rankings.

Fortunately for journalists, they at least have the option of leaving. For millions of ordinary Afghans, Human Rights Watch intoned several days ago, “the United States and its allies have failed to provide adequate security throughout (Afghanistan) for the rebuilding and reconstruction of (their country). This short-sighted U.S. strategy has allowed regional warlords to consolidate their power and undermine Afghanistan’s new government, and seen human rights abuses – particularly against women – continue.” One beneficiary of this lawlessness has been Gulbuddin Hekmatyar – a “grim figure Ö who once destroyed half of Kabul while battling to take control of the city,” The New York Times observed last week. Curiously, however, the paper failed to mention that Hekmatyar was previously a favored CIA asset, using “the agency’s arms, logistics, and support to become the region’s largest drug lord,” according to Asian scholar Alfred McCoy. But as the CIA assistance flowed during the years of bin Laden and his allies being celebrated as “freedom fighters” by the Reagan administration, which included a number of individuals now employed by George W. Bush, it has been necessary to expunge this record from historical memory.

Yet these American notions of “freedom” have a way of sticking around. For example, a news article in the Times over the weekend asserted – apparently with absolute seriousness – that “(to) the extremists (in the Arab and Muslim world), it does not seem to matter that America, under Democratic and Republican administrations, has defended freedom.” Substitute a few words and this is the sort of drivel one might have expected in an article on Soviet foreign affairs in Pravda twenty years ago. While telling us nothing about the realities of U.S. foreign policy, it does, however, disclose much about the operative assumptions of this country’s newspaper of record. Consider the statement’s implications. Taking the Times at its word, it seems that the defense of “freedom” is inspiring Washington’s present support for the ruling military dictatorship in Pakistan. It was apparently “freedom” that last month led the State Department to request the dismissal of a federal lawsuit alleging that the Indonesian armed forces, representing the interests of Exxon Mobil, have tortured and murdered innocent Acehnese civilians; a trial, the Bush administration asserted, “could harm U.S. economic and political interests in Asia,” the Los Angeles Times reported. Similarly, it seems that “freedom” has motivated the continuing U.S. alliance with Saudi Arabia, a state in which torture is “systematic,” Amnesty International alleges. Likewise, it is “freedom” behind the de facto U.S. insistence that the Palestinian people must continue to suffer, as they have for over thirty years, under a crippling and unlawful Israeli occupation.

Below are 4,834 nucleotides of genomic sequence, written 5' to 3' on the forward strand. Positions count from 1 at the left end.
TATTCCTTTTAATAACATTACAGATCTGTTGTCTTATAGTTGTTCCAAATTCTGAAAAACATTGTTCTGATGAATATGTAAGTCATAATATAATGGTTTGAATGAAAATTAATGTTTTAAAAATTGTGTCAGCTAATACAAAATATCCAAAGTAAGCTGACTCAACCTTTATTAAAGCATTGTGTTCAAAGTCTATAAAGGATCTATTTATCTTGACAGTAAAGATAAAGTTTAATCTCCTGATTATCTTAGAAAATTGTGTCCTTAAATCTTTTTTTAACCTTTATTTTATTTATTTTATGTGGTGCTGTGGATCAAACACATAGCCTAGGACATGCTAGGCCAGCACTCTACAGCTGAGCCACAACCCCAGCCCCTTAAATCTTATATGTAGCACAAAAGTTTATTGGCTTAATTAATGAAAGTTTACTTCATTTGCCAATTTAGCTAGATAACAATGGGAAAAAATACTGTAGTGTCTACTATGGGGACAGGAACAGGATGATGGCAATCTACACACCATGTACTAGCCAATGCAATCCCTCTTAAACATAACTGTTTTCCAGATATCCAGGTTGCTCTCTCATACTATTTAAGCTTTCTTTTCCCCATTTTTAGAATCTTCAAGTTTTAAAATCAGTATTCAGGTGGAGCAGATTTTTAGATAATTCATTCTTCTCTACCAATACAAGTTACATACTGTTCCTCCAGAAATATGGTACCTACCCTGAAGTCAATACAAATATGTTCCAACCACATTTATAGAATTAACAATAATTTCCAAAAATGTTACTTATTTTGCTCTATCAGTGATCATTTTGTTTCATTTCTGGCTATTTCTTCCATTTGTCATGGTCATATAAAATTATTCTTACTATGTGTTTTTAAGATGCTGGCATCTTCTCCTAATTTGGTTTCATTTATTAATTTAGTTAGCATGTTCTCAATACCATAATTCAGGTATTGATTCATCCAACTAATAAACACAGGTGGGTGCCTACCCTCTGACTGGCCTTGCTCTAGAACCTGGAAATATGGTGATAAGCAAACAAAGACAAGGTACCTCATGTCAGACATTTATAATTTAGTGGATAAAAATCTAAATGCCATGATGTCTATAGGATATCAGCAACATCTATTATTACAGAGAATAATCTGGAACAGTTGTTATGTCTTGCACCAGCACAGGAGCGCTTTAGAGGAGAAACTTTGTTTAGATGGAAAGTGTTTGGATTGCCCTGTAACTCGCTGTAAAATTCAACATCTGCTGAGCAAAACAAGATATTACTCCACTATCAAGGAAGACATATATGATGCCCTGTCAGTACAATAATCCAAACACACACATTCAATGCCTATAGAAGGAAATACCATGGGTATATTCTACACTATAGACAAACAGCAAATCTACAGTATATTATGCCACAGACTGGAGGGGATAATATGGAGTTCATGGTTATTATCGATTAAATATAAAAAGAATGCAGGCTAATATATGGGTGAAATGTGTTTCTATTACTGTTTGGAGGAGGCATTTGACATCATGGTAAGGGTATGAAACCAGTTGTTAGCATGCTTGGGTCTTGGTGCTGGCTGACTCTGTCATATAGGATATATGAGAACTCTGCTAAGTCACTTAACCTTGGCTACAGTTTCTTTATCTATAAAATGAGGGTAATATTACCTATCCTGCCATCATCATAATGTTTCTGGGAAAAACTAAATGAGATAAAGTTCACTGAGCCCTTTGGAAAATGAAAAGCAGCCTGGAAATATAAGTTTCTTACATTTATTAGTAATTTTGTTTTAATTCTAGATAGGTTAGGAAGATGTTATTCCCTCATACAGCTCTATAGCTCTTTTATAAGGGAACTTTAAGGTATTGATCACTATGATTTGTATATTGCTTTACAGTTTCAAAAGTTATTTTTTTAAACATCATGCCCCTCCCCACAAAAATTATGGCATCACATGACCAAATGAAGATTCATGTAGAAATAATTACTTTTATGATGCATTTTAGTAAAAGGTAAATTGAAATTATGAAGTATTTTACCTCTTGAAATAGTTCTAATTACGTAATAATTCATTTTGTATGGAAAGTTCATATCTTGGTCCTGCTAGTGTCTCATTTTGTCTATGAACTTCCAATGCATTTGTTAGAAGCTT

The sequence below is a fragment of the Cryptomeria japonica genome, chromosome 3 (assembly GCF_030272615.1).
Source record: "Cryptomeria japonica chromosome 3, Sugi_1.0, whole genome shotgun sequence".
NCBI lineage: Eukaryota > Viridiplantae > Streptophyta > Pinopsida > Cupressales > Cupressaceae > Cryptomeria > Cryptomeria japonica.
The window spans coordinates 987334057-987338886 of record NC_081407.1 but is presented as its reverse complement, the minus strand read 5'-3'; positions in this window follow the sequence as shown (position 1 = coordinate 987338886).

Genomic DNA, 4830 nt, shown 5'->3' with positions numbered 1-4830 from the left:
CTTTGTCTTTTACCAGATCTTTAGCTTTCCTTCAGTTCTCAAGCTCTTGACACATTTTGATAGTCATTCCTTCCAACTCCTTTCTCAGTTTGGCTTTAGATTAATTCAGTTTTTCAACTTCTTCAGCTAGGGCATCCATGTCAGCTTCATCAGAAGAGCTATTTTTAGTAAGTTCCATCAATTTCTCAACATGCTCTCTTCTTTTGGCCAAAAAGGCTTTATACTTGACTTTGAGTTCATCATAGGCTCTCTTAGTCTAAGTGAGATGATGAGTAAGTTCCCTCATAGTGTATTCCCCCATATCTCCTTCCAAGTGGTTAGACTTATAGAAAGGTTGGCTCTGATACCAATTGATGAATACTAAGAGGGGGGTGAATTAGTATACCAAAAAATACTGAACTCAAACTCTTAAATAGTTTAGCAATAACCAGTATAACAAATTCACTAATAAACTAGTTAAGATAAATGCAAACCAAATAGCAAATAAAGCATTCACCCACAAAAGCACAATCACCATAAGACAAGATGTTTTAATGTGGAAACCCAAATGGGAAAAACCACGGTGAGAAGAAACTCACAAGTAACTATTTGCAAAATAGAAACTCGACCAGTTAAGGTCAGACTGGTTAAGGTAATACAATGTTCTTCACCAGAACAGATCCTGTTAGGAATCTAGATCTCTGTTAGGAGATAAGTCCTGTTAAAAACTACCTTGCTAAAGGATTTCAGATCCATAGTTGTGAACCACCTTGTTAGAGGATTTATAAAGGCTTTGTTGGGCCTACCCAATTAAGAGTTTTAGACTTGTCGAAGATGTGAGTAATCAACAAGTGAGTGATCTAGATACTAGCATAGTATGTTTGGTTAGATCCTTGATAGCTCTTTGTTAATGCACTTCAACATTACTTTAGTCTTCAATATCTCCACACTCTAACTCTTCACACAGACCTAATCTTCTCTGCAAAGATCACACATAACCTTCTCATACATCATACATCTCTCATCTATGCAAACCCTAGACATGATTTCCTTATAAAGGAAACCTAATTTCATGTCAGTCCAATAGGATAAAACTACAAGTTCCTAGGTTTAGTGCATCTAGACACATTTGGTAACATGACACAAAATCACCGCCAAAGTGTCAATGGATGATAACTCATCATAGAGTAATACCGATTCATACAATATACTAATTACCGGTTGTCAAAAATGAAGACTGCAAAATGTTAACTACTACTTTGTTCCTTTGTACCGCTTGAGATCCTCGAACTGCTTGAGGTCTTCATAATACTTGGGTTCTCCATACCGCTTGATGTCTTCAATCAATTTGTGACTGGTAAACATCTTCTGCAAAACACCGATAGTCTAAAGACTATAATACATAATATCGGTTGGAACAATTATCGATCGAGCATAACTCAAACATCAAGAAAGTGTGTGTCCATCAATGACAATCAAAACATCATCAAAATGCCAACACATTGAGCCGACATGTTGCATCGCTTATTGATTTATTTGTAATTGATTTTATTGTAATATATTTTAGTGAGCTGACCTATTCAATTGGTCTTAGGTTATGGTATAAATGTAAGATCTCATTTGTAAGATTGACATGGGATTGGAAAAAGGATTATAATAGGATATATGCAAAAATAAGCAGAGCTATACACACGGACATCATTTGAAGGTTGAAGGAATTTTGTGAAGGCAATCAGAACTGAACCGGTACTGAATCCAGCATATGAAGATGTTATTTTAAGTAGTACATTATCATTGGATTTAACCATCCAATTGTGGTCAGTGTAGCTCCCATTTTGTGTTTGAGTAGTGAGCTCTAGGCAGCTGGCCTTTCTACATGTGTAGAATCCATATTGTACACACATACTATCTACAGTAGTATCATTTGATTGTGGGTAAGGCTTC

It will be a tragedy indeed if critical assessments of the past year are not incorporated into this national day of mourning. While it is crucial that we remember those killed on Sept. 11 and since, it is equally imperative that we soberly contemplate the forms of justice the people of the United States hope to attain.

Along these lines, those interested in a perhaps more “realistic” means of addressing anti-American terror – one seeking to develop a sane world order rooted in human dignity and human rights – are encouraged to attend today’s public memorial observance, sponsored by dozens of Minnesota peace organizations and religious institutions, from 11:30 a.m. to 1:30 p.m. in Loring Park, just west of downtown Minneapolis.


Scott Laderman’s columns appears biweekly. He welcomes comments at [email protected]. Send comments to [email protected].